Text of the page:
The King of the Dudes abides

4 Aug

In the old days on Broadway you were served not cocktails, but a snootful of stuff that burned and you learned to take it. If anyone like Oscar Wilde had come into a bar in the old days, he would have started a riot. It wasn’t his clothes that would have done this, but his accent and gestures. […] I have been so hymned as the King of the Dudes that I think I should stand up for myself and my generation. We dressed as we pleased. Well, so did Oscar! He wore a velvet coat, a frilly shirt, a large sunflower, knickers, and, arriving in New York, announced that he was “disappointed” in the Atlantic Ocean. He went right on talking that way, but he did it among women. They didn’t seem to mind him, and, if you look back, you will see that it was he who started the vogue for what has now become the cocktail bar where men aren’t wanted unless they behave as girls do.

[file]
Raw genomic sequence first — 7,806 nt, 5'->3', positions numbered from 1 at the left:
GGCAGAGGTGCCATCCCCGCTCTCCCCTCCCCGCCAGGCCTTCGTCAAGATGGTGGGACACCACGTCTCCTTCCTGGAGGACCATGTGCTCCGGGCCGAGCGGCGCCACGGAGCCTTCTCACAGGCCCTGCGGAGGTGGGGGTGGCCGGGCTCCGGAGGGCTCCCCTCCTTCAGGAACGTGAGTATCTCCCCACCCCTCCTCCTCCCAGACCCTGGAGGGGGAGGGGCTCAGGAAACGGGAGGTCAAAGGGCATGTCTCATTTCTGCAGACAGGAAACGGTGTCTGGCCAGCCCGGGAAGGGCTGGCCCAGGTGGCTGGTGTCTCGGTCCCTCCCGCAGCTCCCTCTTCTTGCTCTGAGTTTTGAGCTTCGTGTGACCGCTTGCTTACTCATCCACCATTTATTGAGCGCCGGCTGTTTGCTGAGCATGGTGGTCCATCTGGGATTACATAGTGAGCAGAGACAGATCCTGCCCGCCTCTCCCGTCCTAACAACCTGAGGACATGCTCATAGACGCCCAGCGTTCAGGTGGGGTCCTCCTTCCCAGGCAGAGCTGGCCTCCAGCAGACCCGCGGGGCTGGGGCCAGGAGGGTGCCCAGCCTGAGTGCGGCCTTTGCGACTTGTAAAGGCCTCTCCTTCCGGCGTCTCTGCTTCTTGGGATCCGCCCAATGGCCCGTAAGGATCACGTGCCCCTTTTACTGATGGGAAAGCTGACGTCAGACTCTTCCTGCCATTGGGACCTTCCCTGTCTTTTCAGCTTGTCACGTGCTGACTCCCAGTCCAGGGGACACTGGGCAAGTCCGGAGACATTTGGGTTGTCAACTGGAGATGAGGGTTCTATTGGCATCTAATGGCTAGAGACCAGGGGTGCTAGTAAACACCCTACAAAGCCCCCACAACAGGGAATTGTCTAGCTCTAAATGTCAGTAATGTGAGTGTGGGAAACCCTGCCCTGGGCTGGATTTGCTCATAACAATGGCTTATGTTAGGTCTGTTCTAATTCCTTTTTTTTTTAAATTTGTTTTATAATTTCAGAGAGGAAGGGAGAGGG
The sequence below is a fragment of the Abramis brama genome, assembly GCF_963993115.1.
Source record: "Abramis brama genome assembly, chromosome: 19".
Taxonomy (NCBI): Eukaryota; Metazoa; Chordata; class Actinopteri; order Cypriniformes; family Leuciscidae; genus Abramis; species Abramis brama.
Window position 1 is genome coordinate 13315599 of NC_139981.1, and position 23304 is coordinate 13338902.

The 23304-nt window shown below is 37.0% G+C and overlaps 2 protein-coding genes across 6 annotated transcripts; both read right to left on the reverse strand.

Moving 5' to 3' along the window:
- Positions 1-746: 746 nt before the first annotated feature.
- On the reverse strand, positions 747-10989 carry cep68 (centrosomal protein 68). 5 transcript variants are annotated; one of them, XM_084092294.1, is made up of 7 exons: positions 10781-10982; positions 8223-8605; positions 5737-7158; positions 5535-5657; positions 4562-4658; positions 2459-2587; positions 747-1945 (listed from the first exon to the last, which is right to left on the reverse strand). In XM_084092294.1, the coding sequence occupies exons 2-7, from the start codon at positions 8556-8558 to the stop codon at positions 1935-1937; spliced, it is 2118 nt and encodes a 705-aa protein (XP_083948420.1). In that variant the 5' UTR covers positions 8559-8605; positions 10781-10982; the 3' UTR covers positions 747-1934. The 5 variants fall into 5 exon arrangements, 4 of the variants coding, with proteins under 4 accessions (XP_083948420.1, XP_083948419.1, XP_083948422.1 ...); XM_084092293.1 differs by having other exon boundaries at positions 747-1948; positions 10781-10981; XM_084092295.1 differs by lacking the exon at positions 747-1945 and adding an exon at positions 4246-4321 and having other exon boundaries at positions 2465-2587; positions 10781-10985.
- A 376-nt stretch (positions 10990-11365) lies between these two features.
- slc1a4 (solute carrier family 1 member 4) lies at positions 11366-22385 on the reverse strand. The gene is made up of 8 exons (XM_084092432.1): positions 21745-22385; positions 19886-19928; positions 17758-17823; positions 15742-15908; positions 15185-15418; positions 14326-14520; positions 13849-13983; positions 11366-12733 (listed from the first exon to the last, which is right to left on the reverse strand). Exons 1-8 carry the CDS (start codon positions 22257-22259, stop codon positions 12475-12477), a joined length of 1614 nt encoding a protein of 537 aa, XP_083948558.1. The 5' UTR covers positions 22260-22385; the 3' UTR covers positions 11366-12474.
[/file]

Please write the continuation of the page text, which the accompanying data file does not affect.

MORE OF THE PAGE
It was about this time that I introduced cocktails into America. This was at Delmonico’s, which at that time stretched through from New to Broad Street. The more I drank cocktails the less I thought of them, so I told our champagne agent Mr. Du Vivier . . . that he should import a dry champagne. Wright Sandford and I each promised to take five hundred cases. Up to then we had been drinking sweet champagne in America, but a dry one cured me completely of my liking for cocktails . . .

— E. Berry Wall, Neither Pest nor Puritan: The Memoirs of E. Berry Wall (New York: Dial Press, 1940), pp. 5, 111.


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